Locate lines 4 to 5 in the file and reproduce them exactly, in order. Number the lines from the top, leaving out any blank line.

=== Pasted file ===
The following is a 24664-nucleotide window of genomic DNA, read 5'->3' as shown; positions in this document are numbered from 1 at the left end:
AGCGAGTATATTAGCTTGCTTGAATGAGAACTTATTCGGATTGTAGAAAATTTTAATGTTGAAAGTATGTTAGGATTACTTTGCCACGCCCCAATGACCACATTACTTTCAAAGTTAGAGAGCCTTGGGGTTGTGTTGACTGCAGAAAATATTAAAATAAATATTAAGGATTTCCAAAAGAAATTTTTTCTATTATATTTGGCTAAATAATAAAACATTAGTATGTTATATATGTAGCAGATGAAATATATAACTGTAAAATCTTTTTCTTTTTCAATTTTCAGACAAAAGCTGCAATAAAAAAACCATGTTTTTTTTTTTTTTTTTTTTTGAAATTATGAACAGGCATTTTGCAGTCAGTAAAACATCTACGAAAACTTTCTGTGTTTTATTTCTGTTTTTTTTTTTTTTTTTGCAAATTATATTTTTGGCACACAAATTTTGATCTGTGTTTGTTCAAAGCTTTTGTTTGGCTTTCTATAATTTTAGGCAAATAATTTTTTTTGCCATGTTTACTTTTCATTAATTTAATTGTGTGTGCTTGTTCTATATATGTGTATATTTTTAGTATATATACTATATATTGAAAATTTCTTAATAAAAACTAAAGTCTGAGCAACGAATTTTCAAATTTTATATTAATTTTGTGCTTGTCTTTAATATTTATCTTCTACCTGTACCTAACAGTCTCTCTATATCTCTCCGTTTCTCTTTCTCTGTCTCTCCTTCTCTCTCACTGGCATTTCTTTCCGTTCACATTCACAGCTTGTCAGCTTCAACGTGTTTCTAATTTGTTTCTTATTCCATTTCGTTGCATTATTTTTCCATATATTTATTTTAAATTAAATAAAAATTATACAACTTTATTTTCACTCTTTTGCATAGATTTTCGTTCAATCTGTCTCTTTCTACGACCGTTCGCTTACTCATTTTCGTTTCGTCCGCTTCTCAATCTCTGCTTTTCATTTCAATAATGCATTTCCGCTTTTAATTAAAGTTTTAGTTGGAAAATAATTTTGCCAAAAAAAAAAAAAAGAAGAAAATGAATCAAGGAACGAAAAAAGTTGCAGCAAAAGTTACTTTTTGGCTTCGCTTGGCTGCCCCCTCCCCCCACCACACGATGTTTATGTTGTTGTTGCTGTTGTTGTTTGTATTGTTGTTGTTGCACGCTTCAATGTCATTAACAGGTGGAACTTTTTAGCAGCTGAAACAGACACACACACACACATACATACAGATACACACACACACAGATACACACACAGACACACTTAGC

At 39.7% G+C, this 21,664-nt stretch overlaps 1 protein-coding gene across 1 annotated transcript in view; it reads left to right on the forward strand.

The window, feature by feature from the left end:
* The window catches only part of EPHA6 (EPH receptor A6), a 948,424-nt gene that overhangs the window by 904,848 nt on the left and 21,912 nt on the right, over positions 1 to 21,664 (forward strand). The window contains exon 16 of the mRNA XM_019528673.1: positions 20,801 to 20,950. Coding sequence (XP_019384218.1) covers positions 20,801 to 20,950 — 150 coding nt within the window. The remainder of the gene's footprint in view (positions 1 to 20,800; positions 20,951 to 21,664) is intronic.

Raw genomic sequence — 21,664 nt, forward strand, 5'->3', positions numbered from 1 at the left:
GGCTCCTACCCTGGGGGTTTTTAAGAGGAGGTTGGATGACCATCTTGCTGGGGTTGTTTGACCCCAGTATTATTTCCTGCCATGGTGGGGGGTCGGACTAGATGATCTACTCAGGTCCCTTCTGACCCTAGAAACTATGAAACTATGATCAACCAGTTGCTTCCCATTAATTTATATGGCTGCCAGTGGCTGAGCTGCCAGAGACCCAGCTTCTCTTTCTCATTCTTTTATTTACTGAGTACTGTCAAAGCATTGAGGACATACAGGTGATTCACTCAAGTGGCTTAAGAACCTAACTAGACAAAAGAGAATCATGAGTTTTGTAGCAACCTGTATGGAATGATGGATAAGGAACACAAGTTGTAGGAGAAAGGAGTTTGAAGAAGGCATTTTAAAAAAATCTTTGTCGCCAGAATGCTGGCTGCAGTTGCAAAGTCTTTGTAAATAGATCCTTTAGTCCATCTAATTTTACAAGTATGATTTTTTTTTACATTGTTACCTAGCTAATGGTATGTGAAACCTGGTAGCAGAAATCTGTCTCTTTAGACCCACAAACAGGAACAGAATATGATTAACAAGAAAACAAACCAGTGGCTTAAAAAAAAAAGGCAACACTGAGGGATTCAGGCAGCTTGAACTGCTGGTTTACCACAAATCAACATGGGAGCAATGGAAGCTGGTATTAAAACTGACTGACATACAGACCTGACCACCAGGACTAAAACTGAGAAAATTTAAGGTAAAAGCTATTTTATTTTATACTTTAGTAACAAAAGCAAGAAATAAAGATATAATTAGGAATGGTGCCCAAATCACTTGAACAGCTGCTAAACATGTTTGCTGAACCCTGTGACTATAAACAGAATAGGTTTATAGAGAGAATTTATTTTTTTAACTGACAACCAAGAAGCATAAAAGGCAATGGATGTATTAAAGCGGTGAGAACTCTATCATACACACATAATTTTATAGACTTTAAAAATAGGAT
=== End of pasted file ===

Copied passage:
The window, feature by feature from the left end:
* The window catches only part of EPHA6 (EPH receptor A6), a 948,424-nt gene that overhangs the window by 904,848 nt on the left and 21,912 nt on the right, over positions 1 to 21,664 (forward strand). The window contains exon 16 of the mRNA XM_019528673.1: positions 20,801 to 20,950. Coding sequence (XP_019384218.1) covers positions 20,801 to 20,950 — 150 coding nt within the window. The remainder of the gene's footprint in view (positions 1 to 20,800; positions 20,951 to 21,664) is intronic.